Business, Translation


A half-day NCTA workshop in San Francisco featured practical strategies for increasing earning power. BY SARAH LLEWELLYN

workshop-at-sfsuSome 30 freelance translators attended the NCTA workshop “Freelance Translation: Beyond the Basics,” held at the SFSU downtown campus on July 11. The half-day workshop was conducted by Corinne McKay, author of How to Succeed as a Freelance Translator and herself a freelance translator.The workshop featured advice on fine-tuning marketing materials, strategies for identifying and approaching potential new clients (both agencies and direct clients), ways to gain name recognition, suggestions on improving translation quality, and ideas on diversifying income sources.
Corinne began with some tips on cover letters and resumes. For example, when approaching a potential new client or agency, always put your language pair on the first line of any correspondence, send your resume as a pdf file, include a description of recently completed projects, give examples of current clients and past projects, and attach a photograph of yourself. If writing to a potential direct client, provide a profile of your experience in narrative form, rather than as a resume.In general, direct clients pay significantly higher rates than agencies, but for most freelancers, sourcing full-time work from direct clients is probably more of an ideal than a reality. Nevertheless, even just a few direct clients can boost income considerably. Corinne therefore discussed ways to identify and approach both types of client.For agencies, target those that are small to medium-sized. When discussing rates, point out to the agency that while your rate is above average, so is your work. Calculate your hourly rate on every job and aim for jobs that will bring in the highest hourly rate. And before contacting a new agency, check their background on sites such as Payment Practices or the ProZ Blue Board.

When it comes to selling translation services to direct clients, this can be very intimidating. By the same token, many translators fail because they are over-ambitious. (You don’t have to aim for IBM!) While some end clients do require the specific range of services that only an agency can offer (high volume, multiple languages, logistical support, fast turnaround, and other language and technical services), there are many who prefer to work directly with a freelancer. The key to seeking direct clients, says Corinne, is to “start small.” Create a profile of your ideal clients, the kind of documents they produce, and where they are located. Focus on material that you have translated dozens, if not hundreds, of times. Follow international business news and target companies on the verge of expansion (particularly if this is likely to be in your area). Send a letter (rather than an e-mail) to the person mentioned in the article, and if you don’t have a name, try writing to the marketing director. Ask them whether they are locked in with their current translation provider or able to consider other options; explain that your rates are competitive with what translation companies charge but that you offer a higher level of quality control, consistency and confidentiality; tell them that by using a freelancer there will be just one point of contact and no layers of communication between them and the translation provider. It is also highly advantageous if you have a trusted colleague who can step in for you when you are not available. Clients want the assurance of availability. And if you do happen to succeed in gaining a local client, offer to meet them to learn more about their business. Shadowing them for a day can prove invaluable, but even meeting for lunch or coffee can be extremely beneficial to both parties. Ultimately, clients want to know how you can help them work faster and more efficiently.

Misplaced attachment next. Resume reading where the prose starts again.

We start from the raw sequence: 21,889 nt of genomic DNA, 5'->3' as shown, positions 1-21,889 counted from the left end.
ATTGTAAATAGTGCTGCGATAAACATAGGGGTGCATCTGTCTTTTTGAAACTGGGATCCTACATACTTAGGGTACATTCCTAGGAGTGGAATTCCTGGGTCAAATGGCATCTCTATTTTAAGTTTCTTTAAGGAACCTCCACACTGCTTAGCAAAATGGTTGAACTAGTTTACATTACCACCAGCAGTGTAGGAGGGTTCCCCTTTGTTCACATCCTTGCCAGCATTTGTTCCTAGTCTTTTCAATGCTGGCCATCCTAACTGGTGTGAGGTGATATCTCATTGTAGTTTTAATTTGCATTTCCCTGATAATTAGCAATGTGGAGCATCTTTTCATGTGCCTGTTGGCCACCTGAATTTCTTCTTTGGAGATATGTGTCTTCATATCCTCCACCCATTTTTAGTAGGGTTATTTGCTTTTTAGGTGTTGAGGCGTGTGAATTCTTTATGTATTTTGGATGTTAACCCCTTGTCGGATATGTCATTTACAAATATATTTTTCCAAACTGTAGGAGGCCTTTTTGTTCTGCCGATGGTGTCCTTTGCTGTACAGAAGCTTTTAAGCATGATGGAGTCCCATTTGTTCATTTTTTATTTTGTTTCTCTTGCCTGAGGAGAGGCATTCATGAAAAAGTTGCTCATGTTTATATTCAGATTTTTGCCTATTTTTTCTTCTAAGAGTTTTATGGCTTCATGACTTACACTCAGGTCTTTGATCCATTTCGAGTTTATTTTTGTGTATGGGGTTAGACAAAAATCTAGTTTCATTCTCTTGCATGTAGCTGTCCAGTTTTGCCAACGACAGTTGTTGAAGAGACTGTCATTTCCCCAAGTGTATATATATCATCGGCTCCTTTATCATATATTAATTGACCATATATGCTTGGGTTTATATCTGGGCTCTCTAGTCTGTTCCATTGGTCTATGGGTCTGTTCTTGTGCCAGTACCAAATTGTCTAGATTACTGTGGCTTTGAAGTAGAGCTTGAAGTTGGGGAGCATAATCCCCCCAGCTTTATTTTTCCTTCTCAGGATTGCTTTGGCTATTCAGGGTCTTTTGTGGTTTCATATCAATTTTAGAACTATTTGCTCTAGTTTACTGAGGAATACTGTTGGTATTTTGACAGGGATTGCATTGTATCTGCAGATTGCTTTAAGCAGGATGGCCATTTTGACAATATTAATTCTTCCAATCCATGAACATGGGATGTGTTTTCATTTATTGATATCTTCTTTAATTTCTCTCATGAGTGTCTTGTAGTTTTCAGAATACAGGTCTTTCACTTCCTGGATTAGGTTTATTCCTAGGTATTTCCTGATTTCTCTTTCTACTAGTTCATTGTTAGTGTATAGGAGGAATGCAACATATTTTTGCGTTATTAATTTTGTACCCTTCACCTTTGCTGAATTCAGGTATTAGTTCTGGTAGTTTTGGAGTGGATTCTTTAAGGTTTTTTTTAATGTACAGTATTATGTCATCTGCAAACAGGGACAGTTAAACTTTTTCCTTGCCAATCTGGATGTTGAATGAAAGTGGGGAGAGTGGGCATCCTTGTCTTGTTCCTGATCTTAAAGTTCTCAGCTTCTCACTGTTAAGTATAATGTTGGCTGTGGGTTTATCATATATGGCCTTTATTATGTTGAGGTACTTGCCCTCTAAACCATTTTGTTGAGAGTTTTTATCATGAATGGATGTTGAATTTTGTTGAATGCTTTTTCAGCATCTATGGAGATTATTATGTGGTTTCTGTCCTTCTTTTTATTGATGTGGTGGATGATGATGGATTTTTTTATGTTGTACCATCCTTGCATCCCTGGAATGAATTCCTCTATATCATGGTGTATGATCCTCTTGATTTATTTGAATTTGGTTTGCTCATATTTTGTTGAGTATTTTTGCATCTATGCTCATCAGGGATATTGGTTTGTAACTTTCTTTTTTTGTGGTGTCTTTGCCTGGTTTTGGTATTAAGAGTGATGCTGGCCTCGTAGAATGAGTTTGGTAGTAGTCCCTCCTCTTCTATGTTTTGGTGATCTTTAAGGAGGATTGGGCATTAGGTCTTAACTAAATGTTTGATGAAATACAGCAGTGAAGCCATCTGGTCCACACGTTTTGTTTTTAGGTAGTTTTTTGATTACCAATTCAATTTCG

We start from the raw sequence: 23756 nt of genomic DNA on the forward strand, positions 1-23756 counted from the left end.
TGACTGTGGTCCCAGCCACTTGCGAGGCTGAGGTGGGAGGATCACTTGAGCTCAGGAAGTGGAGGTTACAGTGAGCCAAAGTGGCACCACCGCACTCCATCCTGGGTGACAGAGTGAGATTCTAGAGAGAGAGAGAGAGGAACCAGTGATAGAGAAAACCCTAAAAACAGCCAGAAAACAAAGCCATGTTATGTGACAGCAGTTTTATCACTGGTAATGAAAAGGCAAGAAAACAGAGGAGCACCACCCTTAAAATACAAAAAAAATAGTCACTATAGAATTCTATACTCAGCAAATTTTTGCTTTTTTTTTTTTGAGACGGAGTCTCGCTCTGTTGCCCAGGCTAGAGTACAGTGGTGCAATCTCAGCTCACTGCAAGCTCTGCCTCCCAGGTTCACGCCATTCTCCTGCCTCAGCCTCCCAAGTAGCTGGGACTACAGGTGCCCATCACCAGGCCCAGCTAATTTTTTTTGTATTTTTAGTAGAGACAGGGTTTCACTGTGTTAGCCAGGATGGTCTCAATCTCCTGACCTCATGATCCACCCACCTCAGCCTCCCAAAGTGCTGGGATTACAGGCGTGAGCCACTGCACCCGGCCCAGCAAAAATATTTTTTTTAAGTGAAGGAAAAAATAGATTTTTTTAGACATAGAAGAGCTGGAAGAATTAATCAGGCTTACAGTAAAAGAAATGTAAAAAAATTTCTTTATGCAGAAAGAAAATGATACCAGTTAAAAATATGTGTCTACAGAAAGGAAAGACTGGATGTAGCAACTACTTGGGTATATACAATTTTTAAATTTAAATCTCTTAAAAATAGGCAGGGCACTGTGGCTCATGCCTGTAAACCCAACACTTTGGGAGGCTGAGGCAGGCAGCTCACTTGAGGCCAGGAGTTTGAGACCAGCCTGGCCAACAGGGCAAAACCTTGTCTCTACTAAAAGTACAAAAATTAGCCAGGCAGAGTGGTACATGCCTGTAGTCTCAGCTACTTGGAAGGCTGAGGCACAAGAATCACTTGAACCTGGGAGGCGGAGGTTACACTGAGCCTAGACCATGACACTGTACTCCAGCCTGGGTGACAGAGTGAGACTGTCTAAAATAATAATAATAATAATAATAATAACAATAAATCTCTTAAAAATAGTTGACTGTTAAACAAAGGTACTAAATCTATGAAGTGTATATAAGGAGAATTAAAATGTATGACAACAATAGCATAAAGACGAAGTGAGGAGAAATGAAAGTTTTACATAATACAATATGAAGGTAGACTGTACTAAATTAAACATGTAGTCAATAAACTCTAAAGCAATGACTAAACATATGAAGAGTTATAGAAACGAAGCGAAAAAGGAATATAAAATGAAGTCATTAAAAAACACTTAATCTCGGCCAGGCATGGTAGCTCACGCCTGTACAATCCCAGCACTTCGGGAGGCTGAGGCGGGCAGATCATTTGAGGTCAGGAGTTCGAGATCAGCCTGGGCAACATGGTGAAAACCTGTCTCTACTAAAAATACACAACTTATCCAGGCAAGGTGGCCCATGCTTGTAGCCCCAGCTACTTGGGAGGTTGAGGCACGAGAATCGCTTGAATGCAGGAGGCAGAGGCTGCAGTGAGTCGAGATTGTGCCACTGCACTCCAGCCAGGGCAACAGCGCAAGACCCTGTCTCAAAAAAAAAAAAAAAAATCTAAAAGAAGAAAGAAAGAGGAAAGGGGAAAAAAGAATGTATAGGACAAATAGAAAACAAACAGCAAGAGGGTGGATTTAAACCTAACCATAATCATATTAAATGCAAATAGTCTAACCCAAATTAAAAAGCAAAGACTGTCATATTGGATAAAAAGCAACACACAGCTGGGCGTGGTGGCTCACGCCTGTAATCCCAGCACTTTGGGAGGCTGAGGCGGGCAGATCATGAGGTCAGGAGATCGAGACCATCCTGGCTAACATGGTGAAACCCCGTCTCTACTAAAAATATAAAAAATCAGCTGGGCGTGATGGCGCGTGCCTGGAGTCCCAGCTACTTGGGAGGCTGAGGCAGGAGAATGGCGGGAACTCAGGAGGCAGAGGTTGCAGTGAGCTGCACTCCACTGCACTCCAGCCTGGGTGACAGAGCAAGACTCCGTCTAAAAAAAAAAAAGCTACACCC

Another important element in developing your business is increasing your name recognition. There are numerous ways to achieve this in addition to joining professional/social networking sites. Corinne’s suggestions included giving a translation-related presentation to a business group (on the topic of successful translation practices, for example), creating your own blog (and/or posting comments on other people’s blogs), participating in online discussion groups, volunteering for professional associations and writing for trade publications. The goal is to get clients to come to you.

Corinne also discussed ways to improve translation quality, and recommended focusing on two areas: writing skills in your target language and mastery of terminology in your source language. This could mean attending local continuing education courses or signing up for an online course, attending a conference or seminar aimed at people working within your area of specialization (take plenty of business cards!), visiting a business or industrial facility that works in your field, or even volunteering on the information desk at a specialist convention.

Finally, Corinne suggested diversifying beyond translation in order to reduce your exposure to risk in a down economy. This could be by providing other language services (such as voiceover, copywriting or software verification), language teaching, software training or writing glossaries, software manuals or white papers.

This was an engaging and highly informative workshop that provided no shortage of ideas, inspiration and food for thought. SL